When, in a case of uncertain paternity, a biological sample from a putative father is not available and DNA from paternal relatives has to be analysed instead, the situation is called a 'deficiency paternity test'. This branch of kinship testing is the main field of ChrX marker application and the major advantage of ChrX markers can be demonstrated here. Again, as illustrated using the royal pedigree, X-chromosomal traits or ChrX marker testing can connect pedigree members through large distances with respect to X-chromosomal tracks, however they fail when X-chromosomal lines are interrupted by father-son relationship. The benefit of ChrX testing can be shown by the presentation of some examples.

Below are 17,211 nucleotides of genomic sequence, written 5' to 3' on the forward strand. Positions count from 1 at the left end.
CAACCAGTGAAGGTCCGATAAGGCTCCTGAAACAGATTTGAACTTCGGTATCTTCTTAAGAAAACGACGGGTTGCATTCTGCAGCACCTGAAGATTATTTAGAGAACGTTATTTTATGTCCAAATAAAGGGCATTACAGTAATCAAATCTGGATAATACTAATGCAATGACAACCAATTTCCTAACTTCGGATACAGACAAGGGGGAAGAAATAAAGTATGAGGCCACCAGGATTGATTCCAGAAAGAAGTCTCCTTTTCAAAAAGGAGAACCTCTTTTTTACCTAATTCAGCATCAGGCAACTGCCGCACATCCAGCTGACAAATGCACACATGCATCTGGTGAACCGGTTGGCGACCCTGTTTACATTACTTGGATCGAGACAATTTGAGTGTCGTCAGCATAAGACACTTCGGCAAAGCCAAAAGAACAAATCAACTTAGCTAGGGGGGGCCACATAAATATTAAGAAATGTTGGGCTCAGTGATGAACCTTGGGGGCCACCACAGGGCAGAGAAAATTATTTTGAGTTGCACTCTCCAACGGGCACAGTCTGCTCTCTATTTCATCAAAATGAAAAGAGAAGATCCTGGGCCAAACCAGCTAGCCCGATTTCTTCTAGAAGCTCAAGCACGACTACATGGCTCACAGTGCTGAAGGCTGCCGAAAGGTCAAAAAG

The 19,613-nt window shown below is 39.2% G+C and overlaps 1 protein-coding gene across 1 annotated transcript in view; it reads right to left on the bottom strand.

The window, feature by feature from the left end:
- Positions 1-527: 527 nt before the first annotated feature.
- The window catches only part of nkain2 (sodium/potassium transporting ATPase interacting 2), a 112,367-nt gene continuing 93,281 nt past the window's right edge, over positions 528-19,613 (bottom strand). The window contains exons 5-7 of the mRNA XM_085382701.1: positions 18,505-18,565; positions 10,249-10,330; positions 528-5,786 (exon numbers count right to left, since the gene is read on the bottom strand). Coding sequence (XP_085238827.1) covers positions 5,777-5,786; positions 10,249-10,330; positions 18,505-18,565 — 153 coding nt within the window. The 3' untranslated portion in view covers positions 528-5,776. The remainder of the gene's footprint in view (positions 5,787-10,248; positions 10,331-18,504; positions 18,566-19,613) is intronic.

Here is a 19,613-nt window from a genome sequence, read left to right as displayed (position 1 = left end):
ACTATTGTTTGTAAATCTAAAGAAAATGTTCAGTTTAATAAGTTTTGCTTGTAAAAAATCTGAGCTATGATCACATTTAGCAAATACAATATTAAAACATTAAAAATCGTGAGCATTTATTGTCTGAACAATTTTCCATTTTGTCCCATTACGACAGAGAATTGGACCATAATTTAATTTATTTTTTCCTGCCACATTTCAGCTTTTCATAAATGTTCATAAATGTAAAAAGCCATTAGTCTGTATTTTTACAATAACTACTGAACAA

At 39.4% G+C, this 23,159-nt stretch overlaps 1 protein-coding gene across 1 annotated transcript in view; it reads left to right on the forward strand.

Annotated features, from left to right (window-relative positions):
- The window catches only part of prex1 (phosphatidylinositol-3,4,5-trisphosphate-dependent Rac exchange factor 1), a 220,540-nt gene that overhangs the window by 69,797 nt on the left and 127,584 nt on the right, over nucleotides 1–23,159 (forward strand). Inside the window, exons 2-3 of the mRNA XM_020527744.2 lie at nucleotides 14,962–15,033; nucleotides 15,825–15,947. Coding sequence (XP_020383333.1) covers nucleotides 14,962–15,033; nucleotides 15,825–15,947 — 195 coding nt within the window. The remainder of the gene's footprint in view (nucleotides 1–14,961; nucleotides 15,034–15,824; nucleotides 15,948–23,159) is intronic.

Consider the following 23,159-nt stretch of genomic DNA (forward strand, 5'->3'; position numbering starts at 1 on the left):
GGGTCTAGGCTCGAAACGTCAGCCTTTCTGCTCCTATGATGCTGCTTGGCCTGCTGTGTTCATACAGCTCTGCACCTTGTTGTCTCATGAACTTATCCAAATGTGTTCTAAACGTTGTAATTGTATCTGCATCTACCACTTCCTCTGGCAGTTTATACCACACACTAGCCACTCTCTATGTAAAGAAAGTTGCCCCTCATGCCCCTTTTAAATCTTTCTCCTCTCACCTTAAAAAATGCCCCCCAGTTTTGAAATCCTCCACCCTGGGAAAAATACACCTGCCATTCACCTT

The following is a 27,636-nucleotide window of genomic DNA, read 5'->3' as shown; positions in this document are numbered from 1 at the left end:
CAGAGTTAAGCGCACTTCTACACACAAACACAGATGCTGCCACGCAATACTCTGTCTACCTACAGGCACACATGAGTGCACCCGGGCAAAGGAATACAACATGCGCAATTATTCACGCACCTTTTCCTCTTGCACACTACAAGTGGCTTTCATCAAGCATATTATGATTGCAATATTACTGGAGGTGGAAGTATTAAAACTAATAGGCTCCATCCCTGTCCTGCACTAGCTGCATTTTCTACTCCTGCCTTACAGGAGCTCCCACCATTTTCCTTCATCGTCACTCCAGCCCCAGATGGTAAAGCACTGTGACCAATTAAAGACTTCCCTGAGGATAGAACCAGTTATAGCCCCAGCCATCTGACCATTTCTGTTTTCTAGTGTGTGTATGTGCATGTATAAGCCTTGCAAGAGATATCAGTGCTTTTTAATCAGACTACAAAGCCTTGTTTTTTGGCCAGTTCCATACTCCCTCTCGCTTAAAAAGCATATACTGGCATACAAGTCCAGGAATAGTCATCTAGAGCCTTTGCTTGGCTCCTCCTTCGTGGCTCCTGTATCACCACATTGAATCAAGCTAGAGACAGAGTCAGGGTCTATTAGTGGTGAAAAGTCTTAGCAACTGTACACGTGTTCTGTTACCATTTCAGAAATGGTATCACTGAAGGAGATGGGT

When ChrX markers are investigated in a deficiency case, the mother of the unavailable putative father (i.e. the putative grandmother) is the key figure. Instances in which she is available for genotyping, strictly speaking, do not represent deficiency cases. All ChrX alleles of the putative father can be determined by investigating her, and the MEC can be calculated using the respective formula for AS markers (Krüger et al., 1968; Table 7.1). The ChrX marker genotype of the putative grandmother can also be reconstructed to some extent from her children. If she has several daughters, it is possible to determine the parental origin of most of their ChrX alleles and therefore the grandmaternal genotype. If brothers of the putative father are available, the data are even more informative (Figure 7.2). Then, the grandmaternal genotype must have been heterozygous for all ChrX loci for which brothers of the putative father carry different alleles. If they carry identical alleles, the constellation is uninformative: the mother can be either homozygous or heterozygous at the corresponding locus. If closely linked loci have already been identified as being heterozygous, the probability of homozygosity at the original locus can be assessed by haplo-typing. This is exemplified in Figure 7.2 for DXS6801, DXs6809 and DXS6789. In this case a woman 'Nora', and her putative uncles 'Jim' and 'Joe' were tested for kinship. We typed 18 ChrX markers, including the Xp21 cluster (Szibor et al., 2005b). For some loci the constellation is informative in the sense that it narrows down the set of possible alleles of the putative grandmother (PGM) and consequently of the putative father (PF). In the present case, single STR typing revealed such a pattern and a consequent exclusion of paternity for DXS8378 and DXS10011. However, since DXS10011 is strongly prone to mutation, the exclusion was still regarded as weak. Anyhow, whilst single STR results for the Xp21 cluster were uninformative, haplotyping showed that the necessary paternal allele combination of 14-31-14 could not have been inherited from the PF. For the PF to have received this haplotype from the PGM,
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